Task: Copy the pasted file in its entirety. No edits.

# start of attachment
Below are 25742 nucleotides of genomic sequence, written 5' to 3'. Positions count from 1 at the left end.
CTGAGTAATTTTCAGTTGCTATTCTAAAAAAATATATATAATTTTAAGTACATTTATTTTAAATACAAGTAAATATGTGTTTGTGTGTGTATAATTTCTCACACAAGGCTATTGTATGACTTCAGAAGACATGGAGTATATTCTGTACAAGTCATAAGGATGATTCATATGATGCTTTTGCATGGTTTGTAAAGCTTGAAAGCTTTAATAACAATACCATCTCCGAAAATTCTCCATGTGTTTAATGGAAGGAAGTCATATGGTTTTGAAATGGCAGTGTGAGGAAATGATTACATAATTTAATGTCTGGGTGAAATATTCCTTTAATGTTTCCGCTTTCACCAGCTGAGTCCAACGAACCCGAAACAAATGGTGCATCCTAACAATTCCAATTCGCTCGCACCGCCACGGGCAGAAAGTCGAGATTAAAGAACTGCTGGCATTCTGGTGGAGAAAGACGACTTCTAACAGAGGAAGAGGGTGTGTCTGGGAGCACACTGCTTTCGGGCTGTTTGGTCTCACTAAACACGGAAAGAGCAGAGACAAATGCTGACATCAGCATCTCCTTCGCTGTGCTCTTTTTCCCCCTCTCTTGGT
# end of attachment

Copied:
Below are 25742 nucleotides of genomic sequence, written 5' to 3'. Positions count from 1 at the left end.
CTGAGTAATTTTCAGTTGCTATTCTAAAAAAATATATATAATTTTAAGTACATTTATTTTAAATACAAGTAAATATGTGTTTGTGTGTGTATAATTTCTCACACAAGGCTATTGTATGACTTCAGAAGACATGGAGTATATTCTGTACAAGTCATAAGGATGATTCATATGATGCTTTTGCATGGTTTGTAAAGCTTGAAAGCTTTAATAACAATACCATCTCCGAAAATTCTCCATGTGTTTAATGGAAGGAAGTCATATGGTTTTGAAATGGCAGTGTGAGGAAATGATTACATAATTTAATGTCTGGGTGAAATATTCCTTTAATGTTTCCGCTTTCACCAGCTGAGTCCAACGAACCCGAAACAAATGGTGCATCCTAACAATTCCAATTCGCTCGCACCGCCACGGGCAGAAAGTCGAGATTAAAGAACTGCTGGCATTCTGGTGGAGAAAGACGACTTCTAACAGAGGAAGAGGGTGTGTCTGGGAGCACACTGCTTTCGGGCTGTTTGGTCTCACTAAACACGGAAAGAGCAGAGACAAATGCTGACATCAGCATCTCCTTCGCTGTGCTCTTTTTCCCCCTCTCTTGGT